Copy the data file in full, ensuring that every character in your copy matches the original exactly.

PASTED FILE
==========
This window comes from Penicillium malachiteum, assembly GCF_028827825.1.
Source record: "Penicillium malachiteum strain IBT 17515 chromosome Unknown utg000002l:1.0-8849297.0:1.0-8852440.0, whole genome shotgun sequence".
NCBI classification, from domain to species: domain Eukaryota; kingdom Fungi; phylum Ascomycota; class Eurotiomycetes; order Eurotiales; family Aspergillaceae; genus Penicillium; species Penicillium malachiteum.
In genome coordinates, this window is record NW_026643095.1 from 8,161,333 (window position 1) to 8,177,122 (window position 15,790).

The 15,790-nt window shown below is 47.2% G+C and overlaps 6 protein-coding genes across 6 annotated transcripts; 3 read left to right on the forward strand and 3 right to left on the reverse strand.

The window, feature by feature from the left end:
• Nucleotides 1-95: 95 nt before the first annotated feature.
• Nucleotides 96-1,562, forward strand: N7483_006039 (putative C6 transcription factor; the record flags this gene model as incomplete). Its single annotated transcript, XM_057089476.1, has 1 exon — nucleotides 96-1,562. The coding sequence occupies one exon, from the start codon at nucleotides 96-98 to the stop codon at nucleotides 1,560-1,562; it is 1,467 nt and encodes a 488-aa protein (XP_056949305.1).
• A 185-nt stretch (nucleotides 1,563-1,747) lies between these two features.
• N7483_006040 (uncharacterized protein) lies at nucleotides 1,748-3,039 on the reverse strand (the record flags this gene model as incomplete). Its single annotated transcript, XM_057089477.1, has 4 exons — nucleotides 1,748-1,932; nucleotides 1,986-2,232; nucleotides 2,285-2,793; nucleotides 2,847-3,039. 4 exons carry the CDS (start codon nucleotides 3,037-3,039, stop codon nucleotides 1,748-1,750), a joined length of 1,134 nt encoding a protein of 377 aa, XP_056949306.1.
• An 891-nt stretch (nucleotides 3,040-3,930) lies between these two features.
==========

This window comes from Penicillium malachiteum, assembly GCF_028827825.1.
Source record: "Penicillium malachiteum strain IBT 17515 chromosome Unknown utg000002l:1.0-8849297.0:1.0-8852440.0, whole genome shotgun sequence".
NCBI classification, from domain to species: domain Eukaryota; kingdom Fungi; phylum Ascomycota; class Eurotiomycetes; order Eurotiales; family Aspergillaceae; genus Penicillium; species Penicillium malachiteum.
In genome coordinates, this window is record NW_026643095.1 from 8,161,333 (window position 1) to 8,177,122 (window position 15,790).

The 15,790-nt window shown below is 47.2% G+C and overlaps 6 protein-coding genes across 6 annotated transcripts; 3 read left to right on the forward strand and 3 right to left on the reverse strand.

The window, feature by feature from the left end:
• Nucleotides 1-95: 95 nt before the first annotated feature.
• Nucleotides 96-1,562, forward strand: N7483_006039 (putative C6 transcription factor; the record flags this gene model as incomplete). Its single annotated transcript, XM_057089476.1, has 1 exon — nucleotides 96-1,562. The coding sequence occupies one exon, from the start codon at nucleotides 96-98 to the stop codon at nucleotides 1,560-1,562; it is 1,467 nt and encodes a 488-aa protein (XP_056949305.1).
• A 185-nt stretch (nucleotides 1,563-1,747) lies between these two features.
• N7483_006040 (uncharacterized protein) lies at nucleotides 1,748-3,039 on the reverse strand (the record flags this gene model as incomplete). Its single annotated transcript, XM_057089477.1, has 4 exons — nucleotides 1,748-1,932; nucleotides 1,986-2,232; nucleotides 2,285-2,793; nucleotides 2,847-3,039. 4 exons carry the CDS (start codon nucleotides 3,037-3,039, stop codon nucleotides 1,748-1,750), a joined length of 1,134 nt encoding a protein of 377 aa, XP_056949306.1.
• An 891-nt stretch (nucleotides 3,040-3,930) lies between these two features.